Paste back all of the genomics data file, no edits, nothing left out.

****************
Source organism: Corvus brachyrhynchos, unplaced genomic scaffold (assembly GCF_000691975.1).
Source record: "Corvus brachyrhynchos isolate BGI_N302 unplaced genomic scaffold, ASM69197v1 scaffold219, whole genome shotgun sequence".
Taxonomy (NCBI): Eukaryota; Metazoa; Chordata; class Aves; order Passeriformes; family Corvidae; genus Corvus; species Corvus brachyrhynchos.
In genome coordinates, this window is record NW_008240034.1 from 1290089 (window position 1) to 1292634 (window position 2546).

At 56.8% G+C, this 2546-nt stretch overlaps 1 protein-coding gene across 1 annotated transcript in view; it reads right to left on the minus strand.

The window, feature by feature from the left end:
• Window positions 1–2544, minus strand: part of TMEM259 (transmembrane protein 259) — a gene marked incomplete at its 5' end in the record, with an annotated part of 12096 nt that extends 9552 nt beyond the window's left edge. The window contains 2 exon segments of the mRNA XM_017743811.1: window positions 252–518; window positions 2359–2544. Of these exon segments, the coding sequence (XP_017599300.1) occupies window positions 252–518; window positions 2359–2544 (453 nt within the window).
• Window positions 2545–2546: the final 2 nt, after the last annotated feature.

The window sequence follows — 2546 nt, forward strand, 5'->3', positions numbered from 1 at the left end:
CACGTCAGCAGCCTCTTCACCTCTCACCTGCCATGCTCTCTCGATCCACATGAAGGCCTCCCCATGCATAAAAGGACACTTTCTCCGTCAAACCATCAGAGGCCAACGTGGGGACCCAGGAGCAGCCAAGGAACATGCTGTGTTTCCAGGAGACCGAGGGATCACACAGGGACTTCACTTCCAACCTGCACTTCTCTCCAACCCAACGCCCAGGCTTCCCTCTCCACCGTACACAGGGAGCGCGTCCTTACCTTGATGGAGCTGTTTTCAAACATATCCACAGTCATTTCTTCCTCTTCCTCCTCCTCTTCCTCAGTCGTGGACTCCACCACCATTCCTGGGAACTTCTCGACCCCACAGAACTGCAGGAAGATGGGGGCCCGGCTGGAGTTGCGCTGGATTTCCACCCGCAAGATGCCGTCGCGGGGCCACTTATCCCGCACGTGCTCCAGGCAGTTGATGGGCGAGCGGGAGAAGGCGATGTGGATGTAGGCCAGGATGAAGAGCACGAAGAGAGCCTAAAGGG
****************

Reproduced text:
Source organism: Corvus brachyrhynchos, unplaced genomic scaffold (assembly GCF_000691975.1).
Source record: "Corvus brachyrhynchos isolate BGI_N302 unplaced genomic scaffold, ASM69197v1 scaffold219, whole genome shotgun sequence".
Taxonomy (NCBI): Eukaryota; Metazoa; Chordata; class Aves; order Passeriformes; family Corvidae; genus Corvus; species Corvus brachyrhynchos.
In genome coordinates, this window is record NW_008240034.1 from 1290089 (window position 1) to 1292634 (window position 2546).

At 56.8% G+C, this 2546-nt stretch overlaps 1 protein-coding gene across 1 annotated transcript in view; it reads right to left on the minus strand.

The window, feature by feature from the left end:
• Window positions 1–2544, minus strand: part of TMEM259 (transmembrane protein 259) — a gene marked incomplete at its 5' end in the record, with an annotated part of 12096 nt that extends 9552 nt beyond the window's left edge. The window contains 2 exon segments of the mRNA XM_017743811.1: window positions 252–518; window positions 2359–2544. Of these exon segments, the coding sequence (XP_017599300.1) occupies window positions 252–518; window positions 2359–2544 (453 nt within the window).
• Window positions 2545–2546: the final 2 nt, after the last annotated feature.

The window sequence follows — 2546 nt, forward strand, 5'->3', positions numbered from 1 at the left end:
CACGTCAGCAGCCTCTTCACCTCTCACCTGCCATGCTCTCTCGATCCACATGAAGGCCTCCCCATGCATAAAAGGACACTTTCTCCGTCAAACCATCAGAGGCCAACGTGGGGACCCAGGAGCAGCCAAGGAACATGCTGTGTTTCCAGGAGACCGAGGGATCACACAGGGACTTCACTTCCAACCTGCACTTCTCTCCAACCCAACGCCCAGGCTTCCCTCTCCACCGTACACAGGGAGCGCGTCCTTACCTTGATGGAGCTGTTTTCAAACATATCCACAGTCATTTCTTCCTCTTCCTCCTCCTCTTCCTCAGTCGTGGACTCCACCACCATTCCTGGGAACTTCTCGACCCCACAGAACTGCAGGAAGATGGGGGCCCGGCTGGAGTTGCGCTGGATTTCCACCCGCAAGATGCCGTCGCGGGGCCACTTATCCCGCACGTGCTCCAGGCAGTTGATGGGCGAGCGGGAGAAGGCGATGTGGATGTAGGCCAGGATGAAGAGCACGAAGAGAGCCTAAAGGG